The Raw Story
The firing of Preet Bharara and other U.S. Attorneys last week was suspicious for one reason: It comes at a time when Donald Trump’s business is booming all over the world, which calls for a healthy skepticism — if not a federal investigation — of its legalities.
It was only two months ago that the president promised to terminate “all pending deals” and impose “severe restrictions” on any new ventures. He can’t even shut down his charitable foundation, because it’s under investigation for being a vehicle for political donations, legal expenses, and gifts to himself.
He has kept none of those promises, yet no one in Congress authorized to uphold ethical standards has shown much interest in oversight.
So we’re back to where we were before the election: Trump still hasn’t fully divested, endless conflicts persist, and his businesses remain under the control of family members who communicate with him regularly.
This is not how it’s supposed to work. The president should not make policy decisions that affect his personal wealth — even if it’s the fringe benefit of having his name on hotels around the world — because his business interests, which are remarkable for their opacity, are not supposed to supersede those of the country.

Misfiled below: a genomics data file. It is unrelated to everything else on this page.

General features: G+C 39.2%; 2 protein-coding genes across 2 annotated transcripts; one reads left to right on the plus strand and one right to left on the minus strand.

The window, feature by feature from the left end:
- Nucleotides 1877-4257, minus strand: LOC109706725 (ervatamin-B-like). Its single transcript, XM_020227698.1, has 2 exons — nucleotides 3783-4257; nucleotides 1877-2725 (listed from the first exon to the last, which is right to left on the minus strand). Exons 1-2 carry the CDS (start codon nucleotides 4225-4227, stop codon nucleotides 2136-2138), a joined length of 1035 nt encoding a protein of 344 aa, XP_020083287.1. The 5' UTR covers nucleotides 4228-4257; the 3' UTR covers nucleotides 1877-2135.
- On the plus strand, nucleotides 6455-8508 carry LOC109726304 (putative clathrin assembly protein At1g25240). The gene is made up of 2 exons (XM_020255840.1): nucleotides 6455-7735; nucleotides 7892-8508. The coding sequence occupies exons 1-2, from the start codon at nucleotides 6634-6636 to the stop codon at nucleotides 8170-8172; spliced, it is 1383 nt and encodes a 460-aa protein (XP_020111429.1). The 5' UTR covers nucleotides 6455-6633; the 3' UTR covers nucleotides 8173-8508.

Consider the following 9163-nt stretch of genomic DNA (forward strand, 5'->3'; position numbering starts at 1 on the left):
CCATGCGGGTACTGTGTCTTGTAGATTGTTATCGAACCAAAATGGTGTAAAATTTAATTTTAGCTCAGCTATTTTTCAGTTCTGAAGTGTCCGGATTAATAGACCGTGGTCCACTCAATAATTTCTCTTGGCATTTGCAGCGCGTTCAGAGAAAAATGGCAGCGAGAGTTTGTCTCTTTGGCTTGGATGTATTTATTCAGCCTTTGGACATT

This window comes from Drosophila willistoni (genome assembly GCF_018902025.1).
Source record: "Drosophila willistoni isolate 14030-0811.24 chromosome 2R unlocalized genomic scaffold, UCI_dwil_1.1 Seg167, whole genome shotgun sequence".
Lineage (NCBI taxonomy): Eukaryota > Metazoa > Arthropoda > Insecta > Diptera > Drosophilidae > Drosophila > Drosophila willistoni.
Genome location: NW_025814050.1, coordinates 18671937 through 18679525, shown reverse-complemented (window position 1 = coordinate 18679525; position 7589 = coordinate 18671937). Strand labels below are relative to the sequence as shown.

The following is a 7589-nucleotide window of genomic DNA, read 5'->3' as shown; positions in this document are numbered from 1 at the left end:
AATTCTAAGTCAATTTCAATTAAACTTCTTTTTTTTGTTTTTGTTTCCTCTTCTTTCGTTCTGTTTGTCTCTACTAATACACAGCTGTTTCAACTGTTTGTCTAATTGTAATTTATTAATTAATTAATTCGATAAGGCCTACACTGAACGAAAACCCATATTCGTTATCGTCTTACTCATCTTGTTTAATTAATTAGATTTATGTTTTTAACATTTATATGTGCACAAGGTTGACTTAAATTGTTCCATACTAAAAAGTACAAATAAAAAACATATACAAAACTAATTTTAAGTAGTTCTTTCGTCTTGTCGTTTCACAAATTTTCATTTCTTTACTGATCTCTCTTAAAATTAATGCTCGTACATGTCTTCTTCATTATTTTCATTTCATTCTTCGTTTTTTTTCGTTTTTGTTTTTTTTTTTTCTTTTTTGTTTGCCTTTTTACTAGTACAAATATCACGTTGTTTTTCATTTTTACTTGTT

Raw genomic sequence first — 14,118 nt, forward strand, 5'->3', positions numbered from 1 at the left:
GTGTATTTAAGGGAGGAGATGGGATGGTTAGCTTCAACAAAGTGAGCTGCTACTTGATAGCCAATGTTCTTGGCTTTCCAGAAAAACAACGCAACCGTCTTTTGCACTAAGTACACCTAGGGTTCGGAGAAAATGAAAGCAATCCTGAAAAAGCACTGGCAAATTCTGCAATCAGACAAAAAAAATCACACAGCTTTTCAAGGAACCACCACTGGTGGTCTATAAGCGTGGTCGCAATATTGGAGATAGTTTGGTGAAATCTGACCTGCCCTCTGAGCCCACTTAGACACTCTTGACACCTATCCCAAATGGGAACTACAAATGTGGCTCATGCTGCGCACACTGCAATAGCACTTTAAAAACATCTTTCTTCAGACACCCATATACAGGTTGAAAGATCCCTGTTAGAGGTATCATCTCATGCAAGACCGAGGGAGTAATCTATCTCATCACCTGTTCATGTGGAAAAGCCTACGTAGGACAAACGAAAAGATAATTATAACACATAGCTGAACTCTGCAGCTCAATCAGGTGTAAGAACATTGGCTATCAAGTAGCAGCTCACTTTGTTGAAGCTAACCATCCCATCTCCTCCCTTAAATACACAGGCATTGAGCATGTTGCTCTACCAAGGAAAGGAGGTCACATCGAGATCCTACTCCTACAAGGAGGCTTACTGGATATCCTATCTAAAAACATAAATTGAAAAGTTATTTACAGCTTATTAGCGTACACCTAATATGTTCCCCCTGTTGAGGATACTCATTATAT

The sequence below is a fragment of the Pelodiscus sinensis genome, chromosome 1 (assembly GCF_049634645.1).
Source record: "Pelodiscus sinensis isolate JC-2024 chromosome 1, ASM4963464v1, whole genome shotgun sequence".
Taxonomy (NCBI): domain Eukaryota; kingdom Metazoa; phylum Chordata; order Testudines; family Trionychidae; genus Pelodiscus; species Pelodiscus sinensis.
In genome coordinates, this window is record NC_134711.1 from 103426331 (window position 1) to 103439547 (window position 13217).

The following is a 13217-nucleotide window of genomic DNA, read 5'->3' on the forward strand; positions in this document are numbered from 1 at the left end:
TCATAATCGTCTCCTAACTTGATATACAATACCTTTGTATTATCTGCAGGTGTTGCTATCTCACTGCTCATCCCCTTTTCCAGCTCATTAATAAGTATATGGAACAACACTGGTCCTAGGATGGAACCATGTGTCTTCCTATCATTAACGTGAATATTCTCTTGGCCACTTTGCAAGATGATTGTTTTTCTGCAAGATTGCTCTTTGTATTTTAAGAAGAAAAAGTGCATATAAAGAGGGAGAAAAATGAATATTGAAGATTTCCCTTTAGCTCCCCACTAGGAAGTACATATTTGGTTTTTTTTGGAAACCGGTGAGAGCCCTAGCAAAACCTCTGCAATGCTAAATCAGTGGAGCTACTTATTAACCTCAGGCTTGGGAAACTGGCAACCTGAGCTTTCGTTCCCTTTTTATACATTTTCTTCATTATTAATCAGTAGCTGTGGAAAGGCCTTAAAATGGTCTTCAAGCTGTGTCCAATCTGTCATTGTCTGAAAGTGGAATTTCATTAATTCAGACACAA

Trump’s mind-boggling conflict of interests | Editorial
He still makes a fortune from the Old Post Office in D.C., which by law cannot benefit any elected official, not even the president. His hotel chain is expanding throughout the planet, as its CEO just announced it will triple its size in the U.S alone. After the election, he even doubled the membership fee at Mar-a-Lago to $200,000, a substantial profit for our entrepreneur in chief.
Speaking of suspicious timing: Last Wednesday, three large public interest groups — led by the Citizens for Responsibility and Ethics in Washington — sent a letter to Bharara asking him to investigate whether the financial benefits received by Trump comply with the Emoluments Clause, which prohibits government from accepting profits or gifts from foreign governments without Congressional approval.
Just three days later, Trump fired Bharara.
That was concurrent with news that regulators in China — a market that Trump has long relished to enter — gave him 38 lucrative trademarks that permit him to use his name on everything from golf clubs to nursing homes.
In a semi-related story, Trump’s son-in-law, Jared Kushner, just closed a deal with China’s largest insurance company, Anbang, that will bring in $400 million for his Fifth Avenue office tower — a surprising investment, analysts told Bloomberg, given that the property has struggled financially.